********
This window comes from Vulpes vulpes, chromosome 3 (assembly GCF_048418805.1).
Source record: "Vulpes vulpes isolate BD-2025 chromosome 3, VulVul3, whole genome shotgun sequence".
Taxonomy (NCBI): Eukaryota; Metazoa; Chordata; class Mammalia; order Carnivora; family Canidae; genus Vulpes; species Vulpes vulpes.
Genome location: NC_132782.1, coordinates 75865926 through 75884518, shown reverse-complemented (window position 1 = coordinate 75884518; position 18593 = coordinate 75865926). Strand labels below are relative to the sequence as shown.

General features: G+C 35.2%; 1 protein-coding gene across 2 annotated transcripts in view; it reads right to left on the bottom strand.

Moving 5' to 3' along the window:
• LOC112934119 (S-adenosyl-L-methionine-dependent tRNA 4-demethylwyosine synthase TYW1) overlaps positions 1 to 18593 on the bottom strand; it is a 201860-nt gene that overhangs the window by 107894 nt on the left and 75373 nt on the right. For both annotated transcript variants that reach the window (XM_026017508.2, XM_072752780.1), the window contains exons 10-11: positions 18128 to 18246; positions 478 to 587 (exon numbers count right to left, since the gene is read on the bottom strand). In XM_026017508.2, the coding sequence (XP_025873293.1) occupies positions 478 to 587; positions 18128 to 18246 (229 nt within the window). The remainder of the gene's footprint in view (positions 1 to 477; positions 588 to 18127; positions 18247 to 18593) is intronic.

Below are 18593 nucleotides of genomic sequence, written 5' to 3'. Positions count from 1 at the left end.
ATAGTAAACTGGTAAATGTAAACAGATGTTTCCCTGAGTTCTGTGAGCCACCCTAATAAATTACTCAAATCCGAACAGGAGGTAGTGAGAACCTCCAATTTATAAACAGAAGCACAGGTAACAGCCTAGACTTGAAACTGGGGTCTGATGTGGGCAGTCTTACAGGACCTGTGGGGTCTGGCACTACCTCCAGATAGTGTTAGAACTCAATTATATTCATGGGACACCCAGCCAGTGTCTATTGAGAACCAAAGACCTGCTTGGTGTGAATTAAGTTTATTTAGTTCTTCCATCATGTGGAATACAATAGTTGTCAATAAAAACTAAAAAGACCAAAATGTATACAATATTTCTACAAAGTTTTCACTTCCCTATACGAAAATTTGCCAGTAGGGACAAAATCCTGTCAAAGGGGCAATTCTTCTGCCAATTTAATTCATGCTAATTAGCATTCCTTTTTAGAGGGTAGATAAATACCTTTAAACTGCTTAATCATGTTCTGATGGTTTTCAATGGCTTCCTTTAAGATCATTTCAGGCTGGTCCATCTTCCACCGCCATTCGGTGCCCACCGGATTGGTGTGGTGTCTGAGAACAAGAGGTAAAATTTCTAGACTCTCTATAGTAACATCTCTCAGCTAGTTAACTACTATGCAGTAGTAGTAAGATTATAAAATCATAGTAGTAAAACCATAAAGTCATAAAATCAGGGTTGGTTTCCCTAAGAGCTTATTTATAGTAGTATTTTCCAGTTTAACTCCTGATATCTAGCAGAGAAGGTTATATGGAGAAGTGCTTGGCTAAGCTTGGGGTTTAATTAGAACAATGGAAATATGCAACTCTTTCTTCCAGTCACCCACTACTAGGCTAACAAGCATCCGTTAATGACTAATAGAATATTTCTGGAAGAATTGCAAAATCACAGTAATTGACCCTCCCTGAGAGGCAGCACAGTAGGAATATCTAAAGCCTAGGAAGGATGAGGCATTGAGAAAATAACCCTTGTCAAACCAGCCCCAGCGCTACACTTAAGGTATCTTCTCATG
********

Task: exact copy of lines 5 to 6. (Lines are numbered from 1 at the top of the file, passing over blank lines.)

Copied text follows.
General features: G+C 35.2%; 1 protein-coding gene across 2 annotated transcripts in view; it reads right to left on the bottom strand.

Moving 5' to 3' along the window: